Organo Pleno Newsletter 2014
Spring Hill United Methodist – Spring Hill, TN
The small railroad town of Spring Hill, Tennessee is situated just south of Nashville. The outskirts of town have grown considerably due to a recently constructed General Motors plant. Fortunately, the heart of town remains as it was at the turn of the twentieth century. The Historic Methodist Church just celebrated its one hundredth anniversary. The sanctuary, with its original furnishings, chancel area and fixtures, was given a touch-up prior to its birthday.
The 1915, eight rank, Hinners tracker organ was installed shortly after the church was built. Founded in 1879, the Hinners Organ Company of Pekin, Illinois developed a number of stock models of mechanical-action instruments that were advertised throughout the central U.S. Operating without salesmen, the company was one of the first to conduct all of its affairs by mail. Buyers first met a company representative when he arrived by train to set up the crated instrument that had been shipped ahead of him. Tracker organs with hand-pumped bellows were suited to an area that, for the most part, lacked electricity. In all, the company constructed nearly three-thousand pipe organs during its sixty years of operation.
Opus 1970 Hinners particulars:
The pump arm was disabled and a blower, situated in the basement, was installed when the town was electrified.
When restoring these early instruments, we re-leather the feeder bellows and if disabled, we re-install the hand pump. The one hundred year old leather on the pallets was like new, so along with the manual trackers, they were retained. The Pedal Bourdon was played by a tubular pneumatic action. The lead tubes were in poor condition and were replaced with black rubber hoses. The low Octave of the Swell 8’ Violin Diapason was mounted in the façade and also has a tubular pneumatic action.
The most unusual thing about this organ is its lack of a Swell roller board. The tracker squares are mounted on an angle and the tracker runs are of various lengths running diagonally between the square rails. The action is smooth and has less friction than the normal rollerboard design. In Spring Hill, the Methodists purchased an electronic organ when the Hinners went into disrepair, but they kept their tracker knowing that someday it would be rebuilt.
In the South, the lack of trained organ technicians has caused a lot of these early trackers to be discarded when a bellows corner blew out. Ironically, the lack of regular tunings for this organ left the pipes with tuning scrolls in wonderful condition. After cleaning and reconditioning the pipes, all the tuning scrolls were retained as well as the organ’s original pitch. New pull down wires were installed with new felt connection points. Like the builder, we installed new leather adjustment nuts instead of modern plastic ones. Besides the early addition of an electric blower, the century old organ was restored to its original level of high craftsmanship.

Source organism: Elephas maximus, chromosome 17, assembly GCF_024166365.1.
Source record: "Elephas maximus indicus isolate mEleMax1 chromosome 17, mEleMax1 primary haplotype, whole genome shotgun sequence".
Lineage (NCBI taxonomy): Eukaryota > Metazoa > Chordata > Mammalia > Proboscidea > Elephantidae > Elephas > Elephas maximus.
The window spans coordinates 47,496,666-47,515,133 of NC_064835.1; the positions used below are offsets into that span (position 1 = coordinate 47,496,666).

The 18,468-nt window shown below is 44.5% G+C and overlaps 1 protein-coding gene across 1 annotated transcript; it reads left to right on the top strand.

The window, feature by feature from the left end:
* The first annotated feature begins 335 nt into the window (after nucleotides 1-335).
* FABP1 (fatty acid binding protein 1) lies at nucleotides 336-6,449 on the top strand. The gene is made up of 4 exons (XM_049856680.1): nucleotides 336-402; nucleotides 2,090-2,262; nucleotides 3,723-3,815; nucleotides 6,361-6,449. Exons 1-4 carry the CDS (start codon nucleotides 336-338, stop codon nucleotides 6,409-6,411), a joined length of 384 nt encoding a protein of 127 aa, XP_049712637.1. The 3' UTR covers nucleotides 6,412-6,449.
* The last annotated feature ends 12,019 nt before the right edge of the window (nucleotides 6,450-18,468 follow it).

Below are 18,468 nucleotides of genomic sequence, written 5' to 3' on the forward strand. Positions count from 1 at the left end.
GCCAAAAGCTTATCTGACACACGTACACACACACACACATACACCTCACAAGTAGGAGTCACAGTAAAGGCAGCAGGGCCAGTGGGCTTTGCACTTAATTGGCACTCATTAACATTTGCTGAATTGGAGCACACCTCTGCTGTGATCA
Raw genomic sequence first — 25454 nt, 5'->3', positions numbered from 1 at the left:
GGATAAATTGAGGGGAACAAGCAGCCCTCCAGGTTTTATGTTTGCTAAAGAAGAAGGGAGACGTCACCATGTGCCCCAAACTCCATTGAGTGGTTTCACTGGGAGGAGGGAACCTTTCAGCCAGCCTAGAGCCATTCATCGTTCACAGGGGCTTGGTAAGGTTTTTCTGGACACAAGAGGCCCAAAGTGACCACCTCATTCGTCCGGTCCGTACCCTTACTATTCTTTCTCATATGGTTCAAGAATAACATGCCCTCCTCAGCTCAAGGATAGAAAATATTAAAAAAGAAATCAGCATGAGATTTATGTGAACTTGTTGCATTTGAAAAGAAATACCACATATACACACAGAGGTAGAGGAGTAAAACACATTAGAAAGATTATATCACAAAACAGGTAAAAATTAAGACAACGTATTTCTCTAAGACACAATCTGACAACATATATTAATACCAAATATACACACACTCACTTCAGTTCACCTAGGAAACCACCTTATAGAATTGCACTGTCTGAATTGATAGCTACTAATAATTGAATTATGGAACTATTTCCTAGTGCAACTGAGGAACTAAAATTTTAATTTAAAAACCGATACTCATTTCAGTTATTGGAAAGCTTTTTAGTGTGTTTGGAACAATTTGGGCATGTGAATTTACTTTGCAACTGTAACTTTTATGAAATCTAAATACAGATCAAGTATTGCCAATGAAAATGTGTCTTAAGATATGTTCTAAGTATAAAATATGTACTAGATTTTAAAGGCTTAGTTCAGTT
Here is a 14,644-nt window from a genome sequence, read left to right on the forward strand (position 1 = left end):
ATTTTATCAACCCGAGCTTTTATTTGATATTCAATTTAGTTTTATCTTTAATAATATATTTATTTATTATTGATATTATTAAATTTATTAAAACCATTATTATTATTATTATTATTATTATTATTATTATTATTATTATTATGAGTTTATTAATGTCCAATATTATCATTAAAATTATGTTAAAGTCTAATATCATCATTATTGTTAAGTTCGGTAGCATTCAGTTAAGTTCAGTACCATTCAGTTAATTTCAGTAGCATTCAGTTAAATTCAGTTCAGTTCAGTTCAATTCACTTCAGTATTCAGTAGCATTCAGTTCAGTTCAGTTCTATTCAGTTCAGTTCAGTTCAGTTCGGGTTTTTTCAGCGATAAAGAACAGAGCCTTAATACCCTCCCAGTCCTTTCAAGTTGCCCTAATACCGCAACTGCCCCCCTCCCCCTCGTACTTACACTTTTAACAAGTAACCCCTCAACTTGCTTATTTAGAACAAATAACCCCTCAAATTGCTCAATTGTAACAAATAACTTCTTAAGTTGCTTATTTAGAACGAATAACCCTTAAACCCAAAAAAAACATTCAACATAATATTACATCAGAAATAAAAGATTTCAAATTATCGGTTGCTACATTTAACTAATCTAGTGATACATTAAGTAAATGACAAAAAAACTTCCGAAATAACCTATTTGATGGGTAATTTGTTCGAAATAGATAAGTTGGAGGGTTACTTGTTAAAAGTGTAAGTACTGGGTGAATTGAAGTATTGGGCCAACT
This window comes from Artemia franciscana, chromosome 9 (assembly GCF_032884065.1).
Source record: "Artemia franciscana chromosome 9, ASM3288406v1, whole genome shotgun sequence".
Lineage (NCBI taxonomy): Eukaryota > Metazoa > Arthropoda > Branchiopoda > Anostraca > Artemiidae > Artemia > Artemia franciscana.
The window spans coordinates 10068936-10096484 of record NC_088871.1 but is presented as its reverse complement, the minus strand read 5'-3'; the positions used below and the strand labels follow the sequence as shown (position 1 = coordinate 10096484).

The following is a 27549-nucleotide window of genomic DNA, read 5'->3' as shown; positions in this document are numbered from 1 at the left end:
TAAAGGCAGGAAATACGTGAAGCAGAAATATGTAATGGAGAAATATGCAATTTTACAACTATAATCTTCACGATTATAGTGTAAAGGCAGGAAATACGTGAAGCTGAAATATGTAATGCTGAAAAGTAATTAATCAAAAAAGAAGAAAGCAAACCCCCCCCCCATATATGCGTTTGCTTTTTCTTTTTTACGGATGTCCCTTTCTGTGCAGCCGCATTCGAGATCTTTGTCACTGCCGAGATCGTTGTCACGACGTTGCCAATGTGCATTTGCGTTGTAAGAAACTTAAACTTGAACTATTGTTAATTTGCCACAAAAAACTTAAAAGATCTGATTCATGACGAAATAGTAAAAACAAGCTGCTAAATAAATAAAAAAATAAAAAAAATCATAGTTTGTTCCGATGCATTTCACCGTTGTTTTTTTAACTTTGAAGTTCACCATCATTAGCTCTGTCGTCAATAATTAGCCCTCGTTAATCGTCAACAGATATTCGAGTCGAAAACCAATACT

Blair School of Music, Nashville, TN
Reuter / Milnar – 23 Ranks FOR SALE
The organ was removed from Peabody College in August of 1981 and transported to our shop in Eagleville. There it was rebuilt, redesigned, and enlarged. A moveable platform was made for the console so it could be stored off stage while not in use. The white console was refinished to match the furnishings of its new home.
Casework to cover the mechanism of the windchests was designed to blend with the room’s décor. A new 16’ Pedal Trumpet was added to the specification. In 1986 we moved the existing 1’ Great Mixture to the Swell division and a new 1 1/3 Mixture was installed in the Great division along with a new 8’ Trumpet. A total of 276 pipes were added. The original organ was a gift from Mrs. Hugh W. Stallworth in memory of her mother Caroline Bevill McMichael. The additions to the organ were a gift from Peter and Lois Fyfe. This organ can be redesigned to fit into a new home. Upgrades and some additions are recommended. The organ can be played until early March at which time it will be removed to make room for a Dobson organ. Specification is on our website.
· Current Projects
Nashville’s Belle Meade United Methodist Church’s Schantz organ is in the process of being rebuilt and re-leathered. Working with Mark Aker, we are re-leathering a division at a time so the organ is playable through the rebuilding process.
This summer, we will start rebuilding the Reuter organ at First United Methodist Church in Opelika, Alabama. The city is only eight miles from Auburn, Alabama. Working with Dr. Lisenby, the project includes a complete re-leathering, new console with a software based organ control system and a good many new stops.
St. Patrick’s Anglican Church in Murfreesboro, Tennessee will soon be using the pipe organ that was formerly in the chapel of First Baptist Church in Nashville, Tennessee for their services.
Athens State University, McCandless Hall
Last year we removed the 1892 George Kilgen and Son tracker organ to make way for a complete renovation of McCandless Hall. We are scheduled to reinstall the organ at the end of February 2014.
St. Joseph’s Episcopal – McDonough, GA
In 2006, we designed and installed pipe additions on a Rodgers organ at St. Joseph’s Episcopal Church in McDonough, GA. The church not only desired the tonal improvements, but the visual majesty of pipes. The church built a platform over their front doors to support the pipe additions.
We just installed a 4’ Choral Bass and an independent Pedal Mixture. We have been told to start on the final phase of pipe additions as well. When completed, the organ will have independent Principal and Flute Chorus in the Great and Pedal. Mr. and Mrs. Richard Rhinehart have been the catalysts behind the pipe additions.
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